2018 Booker Prize Longlist: The Overstory by Richard Powers

CharlasBooker Prize

Únete a LibraryThing para publicar.

2018 Booker Prize Longlist: The Overstory by Richard Powers

1kidzdoc
Jul 24, 2018, 1:25pm



This thread is for discussion of The Overstory by Richard Powers. No unhidden spoiler comments, please.

2theaelizabet
Editado: Ago 6, 2018, 8:03am

Given the reviews, I see that I’m likely to be an outlier in my response to The Overstory; I think it’s a hot mess. It’s divided into sections (Roots, Trunk, Crown, and Seeds). The first section is a series of eight short stories that introduce nine people and their relation to trees. As a stand-alone book of short stories I liked it. In subsequent sections the character’s paths cross and the story becomes melodramatic and polemical. There’s a lot of, well, “woo-woo,” both from some of the characters and the author. That Powers basically presents the antagonist as “society” and/or “The Man” doesn’t help. A few real people behind those ideas would have been nice. I’m largely sympathetic to what I think Powers was trying to say, but he lost me pretty early on. Dr. Seuss did better in The Lorax.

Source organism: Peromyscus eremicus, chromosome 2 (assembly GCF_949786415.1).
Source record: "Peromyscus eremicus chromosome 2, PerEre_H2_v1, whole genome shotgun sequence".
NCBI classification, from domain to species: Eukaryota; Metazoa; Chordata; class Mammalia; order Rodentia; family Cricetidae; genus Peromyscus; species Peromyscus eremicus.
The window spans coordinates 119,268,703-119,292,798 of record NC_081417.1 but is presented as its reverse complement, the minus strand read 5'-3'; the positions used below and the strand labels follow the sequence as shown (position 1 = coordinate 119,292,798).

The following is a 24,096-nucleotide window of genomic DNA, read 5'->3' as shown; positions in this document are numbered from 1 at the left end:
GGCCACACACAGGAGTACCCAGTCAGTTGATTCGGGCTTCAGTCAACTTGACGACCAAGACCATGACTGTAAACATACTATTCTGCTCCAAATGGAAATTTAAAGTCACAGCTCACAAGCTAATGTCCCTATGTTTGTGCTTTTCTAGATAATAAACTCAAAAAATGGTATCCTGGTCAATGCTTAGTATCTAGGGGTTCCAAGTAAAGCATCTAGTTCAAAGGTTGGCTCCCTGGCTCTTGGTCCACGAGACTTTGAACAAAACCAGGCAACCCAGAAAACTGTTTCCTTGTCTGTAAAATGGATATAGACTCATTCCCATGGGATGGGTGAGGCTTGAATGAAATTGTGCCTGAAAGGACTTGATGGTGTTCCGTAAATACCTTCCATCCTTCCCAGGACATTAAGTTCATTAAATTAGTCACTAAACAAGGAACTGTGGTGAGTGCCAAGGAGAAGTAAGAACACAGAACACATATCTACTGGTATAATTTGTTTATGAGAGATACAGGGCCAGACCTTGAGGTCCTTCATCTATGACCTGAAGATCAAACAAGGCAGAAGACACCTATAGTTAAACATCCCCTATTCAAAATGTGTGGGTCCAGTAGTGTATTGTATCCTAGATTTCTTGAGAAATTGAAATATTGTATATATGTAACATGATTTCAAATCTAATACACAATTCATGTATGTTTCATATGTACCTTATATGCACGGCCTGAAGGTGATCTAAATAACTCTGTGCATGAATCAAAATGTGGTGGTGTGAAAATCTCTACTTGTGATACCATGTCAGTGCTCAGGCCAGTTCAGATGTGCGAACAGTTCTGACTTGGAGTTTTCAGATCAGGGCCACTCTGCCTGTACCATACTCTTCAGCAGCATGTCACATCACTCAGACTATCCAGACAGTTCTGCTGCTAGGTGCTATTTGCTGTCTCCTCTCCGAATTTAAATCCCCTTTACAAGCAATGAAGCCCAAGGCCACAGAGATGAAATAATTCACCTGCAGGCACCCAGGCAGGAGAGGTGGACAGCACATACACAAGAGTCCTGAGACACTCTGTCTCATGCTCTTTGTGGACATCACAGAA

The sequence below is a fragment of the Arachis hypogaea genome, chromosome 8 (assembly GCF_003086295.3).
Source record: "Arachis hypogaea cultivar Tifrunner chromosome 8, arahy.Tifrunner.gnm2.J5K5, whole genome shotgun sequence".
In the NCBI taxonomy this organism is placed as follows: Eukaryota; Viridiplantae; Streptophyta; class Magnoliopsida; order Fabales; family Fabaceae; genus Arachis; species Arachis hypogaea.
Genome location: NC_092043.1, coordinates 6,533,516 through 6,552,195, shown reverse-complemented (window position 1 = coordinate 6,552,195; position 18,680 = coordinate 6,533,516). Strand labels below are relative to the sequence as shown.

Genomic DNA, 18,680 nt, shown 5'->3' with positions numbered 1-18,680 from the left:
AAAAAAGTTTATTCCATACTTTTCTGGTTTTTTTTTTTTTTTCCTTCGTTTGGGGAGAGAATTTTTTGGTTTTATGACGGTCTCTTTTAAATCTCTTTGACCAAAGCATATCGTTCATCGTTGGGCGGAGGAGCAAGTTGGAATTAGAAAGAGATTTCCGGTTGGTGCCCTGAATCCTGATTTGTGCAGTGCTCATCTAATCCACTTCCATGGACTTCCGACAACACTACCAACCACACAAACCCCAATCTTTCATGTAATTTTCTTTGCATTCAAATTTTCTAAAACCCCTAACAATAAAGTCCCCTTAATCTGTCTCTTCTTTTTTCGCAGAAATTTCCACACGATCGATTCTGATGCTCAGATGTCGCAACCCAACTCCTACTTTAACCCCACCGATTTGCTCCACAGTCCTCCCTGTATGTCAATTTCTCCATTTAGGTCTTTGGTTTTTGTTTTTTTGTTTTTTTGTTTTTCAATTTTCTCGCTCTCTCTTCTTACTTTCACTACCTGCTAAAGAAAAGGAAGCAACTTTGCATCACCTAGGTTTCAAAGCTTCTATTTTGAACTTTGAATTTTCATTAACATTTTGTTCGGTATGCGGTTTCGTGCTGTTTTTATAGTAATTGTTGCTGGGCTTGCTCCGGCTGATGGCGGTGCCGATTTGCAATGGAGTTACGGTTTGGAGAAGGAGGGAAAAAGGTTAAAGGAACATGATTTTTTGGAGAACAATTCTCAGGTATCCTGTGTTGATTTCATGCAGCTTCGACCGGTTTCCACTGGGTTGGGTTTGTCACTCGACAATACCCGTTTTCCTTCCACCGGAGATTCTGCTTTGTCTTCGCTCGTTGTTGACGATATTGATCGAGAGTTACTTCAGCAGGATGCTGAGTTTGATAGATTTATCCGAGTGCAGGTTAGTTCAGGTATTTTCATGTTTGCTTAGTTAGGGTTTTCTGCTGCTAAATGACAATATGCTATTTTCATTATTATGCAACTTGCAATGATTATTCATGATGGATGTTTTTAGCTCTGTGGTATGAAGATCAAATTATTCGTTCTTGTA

3Simone2
Sep 3, 2018, 3:46pm

I had a hard time reading this book. So many characters and let’s face it, I’m not that interested in trees. So while the character development was interesting I couldn’t really warm up to the many parts about trees and eco-terrorism. I admire Powers storytelling qualities though.

4Deern
Nov 8, 2018, 12:18pm

I'm glad I didn't read this one as part of the Booker challenge. It just sounded so boring and long, although I liked two earlier books by Richard Powers very much. But "trees over several decades"??

But then I've been thinking so much about "everything" lately, getting older, the political situation worldwide and especially in Italy, climate change - and suddenly last Sunday I remembered this book and thought it wanted to be read now. Well, it hit the nerve, and perfectly so - and it might not have 2 months ago. 5 years ago I might have hated it. I loved the first part "Roots", felt sad, angry and confused during "Trunk", empty during most of "Crown" and much, much better and peaceful during "Seeds".

I often haven't been happy with Booker decisions in the last years, but the longlist often makes me read a book that's maybe not life-changing, but thought-changing. This was an almost therapeutic read for me.

5bergs47
Sep 5, 2020, 8:37am

Great Book. The ideas expressed stay with you for ages after you finished. Its really a wake up call to mankind